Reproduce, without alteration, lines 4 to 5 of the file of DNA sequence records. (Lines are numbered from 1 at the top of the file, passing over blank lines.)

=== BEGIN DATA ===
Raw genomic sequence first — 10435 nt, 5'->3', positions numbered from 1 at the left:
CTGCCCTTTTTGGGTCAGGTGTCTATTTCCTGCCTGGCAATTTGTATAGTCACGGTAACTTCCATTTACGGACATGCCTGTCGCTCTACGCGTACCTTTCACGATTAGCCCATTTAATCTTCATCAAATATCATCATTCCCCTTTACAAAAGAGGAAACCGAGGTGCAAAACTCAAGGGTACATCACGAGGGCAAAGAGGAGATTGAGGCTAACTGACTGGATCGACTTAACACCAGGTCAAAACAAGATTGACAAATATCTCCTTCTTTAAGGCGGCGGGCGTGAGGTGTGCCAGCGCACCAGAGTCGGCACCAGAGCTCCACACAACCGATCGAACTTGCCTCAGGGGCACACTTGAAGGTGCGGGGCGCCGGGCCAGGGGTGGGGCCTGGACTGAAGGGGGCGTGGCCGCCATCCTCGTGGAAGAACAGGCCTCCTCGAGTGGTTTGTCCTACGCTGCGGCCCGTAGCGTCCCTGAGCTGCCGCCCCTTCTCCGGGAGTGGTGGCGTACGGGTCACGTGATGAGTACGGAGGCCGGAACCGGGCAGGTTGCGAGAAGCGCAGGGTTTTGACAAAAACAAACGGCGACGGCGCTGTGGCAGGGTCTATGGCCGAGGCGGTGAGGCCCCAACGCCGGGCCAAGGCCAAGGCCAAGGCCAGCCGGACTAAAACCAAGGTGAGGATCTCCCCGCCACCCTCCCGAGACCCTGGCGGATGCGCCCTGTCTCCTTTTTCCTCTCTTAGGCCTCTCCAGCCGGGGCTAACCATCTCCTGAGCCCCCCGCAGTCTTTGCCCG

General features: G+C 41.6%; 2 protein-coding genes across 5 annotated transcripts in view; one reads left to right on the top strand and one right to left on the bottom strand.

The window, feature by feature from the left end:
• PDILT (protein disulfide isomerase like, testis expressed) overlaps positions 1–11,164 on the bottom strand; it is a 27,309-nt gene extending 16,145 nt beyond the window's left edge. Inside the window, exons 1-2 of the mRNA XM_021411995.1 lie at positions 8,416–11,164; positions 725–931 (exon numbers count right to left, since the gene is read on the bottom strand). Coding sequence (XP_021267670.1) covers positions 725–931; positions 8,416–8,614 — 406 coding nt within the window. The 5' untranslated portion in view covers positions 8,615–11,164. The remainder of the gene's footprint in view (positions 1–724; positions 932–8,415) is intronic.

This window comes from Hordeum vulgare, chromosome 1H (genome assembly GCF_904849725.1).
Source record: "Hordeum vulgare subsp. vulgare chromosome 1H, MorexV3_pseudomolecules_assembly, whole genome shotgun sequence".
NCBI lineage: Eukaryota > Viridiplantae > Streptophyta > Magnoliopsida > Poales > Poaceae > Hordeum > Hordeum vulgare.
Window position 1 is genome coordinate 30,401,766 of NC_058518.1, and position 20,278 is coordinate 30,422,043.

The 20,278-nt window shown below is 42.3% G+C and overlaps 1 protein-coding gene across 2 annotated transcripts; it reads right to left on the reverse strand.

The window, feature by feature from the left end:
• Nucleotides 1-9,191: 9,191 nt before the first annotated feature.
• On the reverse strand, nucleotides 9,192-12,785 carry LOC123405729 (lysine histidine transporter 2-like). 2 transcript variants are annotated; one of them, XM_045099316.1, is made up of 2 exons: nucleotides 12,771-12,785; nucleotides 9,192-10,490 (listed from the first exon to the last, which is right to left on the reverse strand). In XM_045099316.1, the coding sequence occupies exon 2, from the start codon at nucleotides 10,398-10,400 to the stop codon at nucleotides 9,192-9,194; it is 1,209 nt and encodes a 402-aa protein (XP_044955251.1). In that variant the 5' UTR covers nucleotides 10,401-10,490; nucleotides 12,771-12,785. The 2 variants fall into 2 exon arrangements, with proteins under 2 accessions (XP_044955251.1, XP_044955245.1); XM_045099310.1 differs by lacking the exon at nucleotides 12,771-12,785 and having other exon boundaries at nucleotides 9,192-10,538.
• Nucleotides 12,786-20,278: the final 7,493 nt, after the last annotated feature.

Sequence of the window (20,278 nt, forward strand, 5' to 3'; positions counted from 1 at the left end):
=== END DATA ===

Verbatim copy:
The window, feature by feature from the left end:
• PDILT (protein disulfide isomerase like, testis expressed) overlaps positions 1–11,164 on the bottom strand; it is a 27,309-nt gene extending 16,145 nt beyond the window's left edge. Inside the window, exons 1-2 of the mRNA XM_021411995.1 lie at positions 8,416–11,164; positions 725–931 (exon numbers count right to left, since the gene is read on the bottom strand). Coding sequence (XP_021267670.1) covers positions 725–931; positions 8,416–8,614 — 406 coding nt within the window. The 5' untranslated portion in view covers positions 8,615–11,164. The remainder of the gene's footprint in view (positions 1–724; positions 932–8,415) is intronic.